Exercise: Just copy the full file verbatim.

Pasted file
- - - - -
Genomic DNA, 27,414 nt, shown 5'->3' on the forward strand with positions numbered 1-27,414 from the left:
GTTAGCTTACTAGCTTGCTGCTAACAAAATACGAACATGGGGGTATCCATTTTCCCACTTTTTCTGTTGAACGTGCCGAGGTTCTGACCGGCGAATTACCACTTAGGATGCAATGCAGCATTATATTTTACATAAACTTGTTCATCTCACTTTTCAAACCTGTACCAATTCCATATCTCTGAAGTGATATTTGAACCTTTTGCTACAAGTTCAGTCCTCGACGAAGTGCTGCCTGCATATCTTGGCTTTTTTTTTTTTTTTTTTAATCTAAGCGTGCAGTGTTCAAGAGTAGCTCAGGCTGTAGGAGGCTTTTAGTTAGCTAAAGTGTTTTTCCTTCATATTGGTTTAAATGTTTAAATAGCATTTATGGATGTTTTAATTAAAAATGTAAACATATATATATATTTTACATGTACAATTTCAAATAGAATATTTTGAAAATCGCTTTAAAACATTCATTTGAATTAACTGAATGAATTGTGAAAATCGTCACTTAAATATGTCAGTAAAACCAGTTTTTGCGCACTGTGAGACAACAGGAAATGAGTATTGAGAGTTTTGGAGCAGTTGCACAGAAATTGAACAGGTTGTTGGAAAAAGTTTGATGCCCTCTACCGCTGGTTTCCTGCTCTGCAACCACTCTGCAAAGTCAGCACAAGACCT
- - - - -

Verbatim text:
Genomic DNA, 27,414 nt, shown 5'->3' on the forward strand with positions numbered 1-27,414 from the left:
GTTAGCTTACTAGCTTGCTGCTAACAAAATACGAACATGGGGGTATCCATTTTCCCACTTTTTCTGTTGAACGTGCCGAGGTTCTGACCGGCGAATTACCACTTAGGATGCAATGCAGCATTATATTTTACATAAACTTGTTCATCTCACTTTTCAAACCTGTACCAATTCCATATCTCTGAAGTGATATTTGAACCTTTTGCTACAAGTTCAGTCCTCGACGAAGTGCTGCCTGCATATCTTGGCTTTTTTTTTTTTTTTTTTAATCTAAGCGTGCAGTGTTCAAGAGTAGCTCAGGCTGTAGGAGGCTTTTAGTTAGCTAAAGTGTTTTTCCTTCATATTGGTTTAAATGTTTAAATAGCATTTATGGATGTTTTAATTAAAAATGTAAACATATATATATATTTTACATGTACAATTTCAAATAGAATATTTTGAAAATCGCTTTAAAACATTCATTTGAATTAACTGAATGAATTGTGAAAATCGTCACTTAAATATGTCAGTAAAACCAGTTTTTGCGCACTGTGAGACAACAGGAAATGAGTATTGAGAGTTTTGGAGCAGTTGCACAGAAATTGAACAGGTTGTTGGAAAAAGTTTGATGCCCTCTACCGCTGGTTTCCTGCTCTGCAACCACTCTGCAAAGTCAGCACAAGACCT